Simple Ways to Ease Osteoarthritis Pain

Medications aren’t the only way to treat osteoarthritis (OA) pain. You may not even need them.

You can do many things on your own to ease joint aches and stiffness. Simple steps like exercises, home pain-relief remedies, and simple lifestyle changes can help you feel much better with OA.

Get Up and Move

You may think you need to stay on the couch and rest your aching joints. But regular exercise makes OA symptoms feel better. It loosens up your joints. It strengthens your muscles that support your joints. It helps prevent falls from poor balance.

So get some exercise every day if you can. Start with simple activities like a walk with your dog or a friend. Join a water exercise, yoga, or tai chi class. Hop on a stationary bike in your living room.

If you’re just starting a workout routine, talk to your doctor, nurse, or physical therapist first. They can help you get going at a pace that you can handle and include the right kinds of moves, like:

  • Exercises to build stronger muscles that support your joints
  • Activities that get your heart pumping
  • Stretches that improve your joint range of motion

Try Heat or Cold

If your OA is in one or two joints, apply heat or cold to ease the pain. Hot or cold packs are simple to make, don’t cost very much, and can offer quick pain relief.

When to use heat: When your joint is stiff, a bit achy, or just worn out after a lot of activity. You can also use it to loosen stiff joints before you exercise or go to work.

When to use cold: When your joint is more painful or mildly swollen.

Easy heat treatments include a moist heating pad you can buy at your drugstore, a warm shower or bath, or a soak in a jetted bathtub. To soothe an achy hand or foot, dip it in a hot paraffin wax treatment (look for them at the drugstore). Or warm up a wet washcloth for a few seconds in the microwave and wrap it around your sore joint. Just be careful not to place anything too hot directly on your skin -- protect it with a towel or cloth.

For quick cold relief, place a bag of frozen veggies or crushed ice in a soft towel, then place it on your sore joint for up to 20 minutes. You can also buy gel packs that you store in the freezer and take out when pain flares up in a joint.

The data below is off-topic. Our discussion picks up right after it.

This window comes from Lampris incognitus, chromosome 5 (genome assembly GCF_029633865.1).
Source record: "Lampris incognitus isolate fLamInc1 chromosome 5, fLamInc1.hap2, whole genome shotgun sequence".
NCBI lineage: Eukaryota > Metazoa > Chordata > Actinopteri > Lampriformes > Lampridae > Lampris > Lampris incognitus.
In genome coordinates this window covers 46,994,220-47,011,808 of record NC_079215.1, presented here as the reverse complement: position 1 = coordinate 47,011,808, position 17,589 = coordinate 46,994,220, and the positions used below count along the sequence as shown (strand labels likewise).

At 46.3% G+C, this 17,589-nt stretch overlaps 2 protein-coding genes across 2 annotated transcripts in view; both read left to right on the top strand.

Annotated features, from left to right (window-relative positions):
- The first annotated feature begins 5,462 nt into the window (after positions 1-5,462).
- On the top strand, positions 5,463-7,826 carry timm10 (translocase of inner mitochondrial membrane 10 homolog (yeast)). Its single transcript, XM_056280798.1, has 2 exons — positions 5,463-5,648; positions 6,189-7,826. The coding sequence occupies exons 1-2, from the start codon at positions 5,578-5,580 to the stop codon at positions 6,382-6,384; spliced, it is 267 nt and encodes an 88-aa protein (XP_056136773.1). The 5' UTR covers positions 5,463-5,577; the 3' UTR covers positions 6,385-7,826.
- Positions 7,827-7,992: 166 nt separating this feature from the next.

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Slip Into New Shoes

The right footwear can ease OA pain because it eases pressure on your joints. Choose shoes that have lower heels and a supportive fit. You should feel stable when you walk.

Make sure you’re wearing the correct shoe size. There should be about 3/4 inch between your longest toe and the shoe’s front. When you walk, your shoe shouldn’t move up and down the back of your heel or slip off.

If you have bony bumps on your toes from OA, you may need roomier shoes. Check out styles that fasten with Velcro. They’re easier to put on and take off.

Grab Your Walking Stick

Over time, OA can make your joints weak or unstable. It’s easy to slip and fall. You may need a little extra support to get around. A walking stick or cane can help.

These tools also take pressure off knees, hips, ankles, and feet with OA. They help you feel less pain when you go up and down stairs, get out of a car, or get up from a deep chair.

Try a brace or sleeve to support sore, weak joints like a knee, wrist, ankle, or elbow. You can buy them at the drugstore, or ask your physical therapist to fit you with one.

Mind-Body Relief

Stress and anxiety often make OA pain worse. Try soothing mind-body therapies to relax tight, sore muscles, calm your mood, and ease those aches.

You can do many of these therapies on your own, including:

  • Meditation or mindfulness-based stress reduction
  • Guided imagery: Focus on calming scenery, like the beach, or imagine your pain floating away
  • Progressive muscle relaxation: a series of moves that flex and release tension in the muscles around your joints

Set the Right Pace

OA joint pain gets worse when you overdo activity. While you can’t always help it, try to set a pace for your lifestyle that doesn’t push you too much.

Plan ahead if you can. Split up tasks during the day so you have time to rest and recharge. Take quick breaks from physical activities to stretch your joints.

Remember that it’s OK to say no to some invitations. Get help with a task if you think it’s too much to do on your own. Pace yourself so you keep your OA pain in check. You can save your energy for the things you love the most.

WebMD Medical Reference Reviewed by Michael W. Smith, MD on December 14, 2017

Sources

SOURCES:

Osteoarthritis Research Society International: “Understanding Your Osteoarthritis.”

American College of Rheumatology: “Exercise and Arthritis.”

Arthritis Foundation: “Using Heat and Cold for Pain Relief,” “Meditation: Benefits for People With Arthritis,” “Guided Imagery for Arthritis,” “Progressive Muscle Relaxation.”

Australian Podiatry Association: “Arthritis.”

Bio-Med Central Family Practice: “The Triple Whammy: Anxiety, Depression and Osteoarthritis in Long-Term Conditions.”

Arthritis Research UK: “Plan, prioritise, and pace.”

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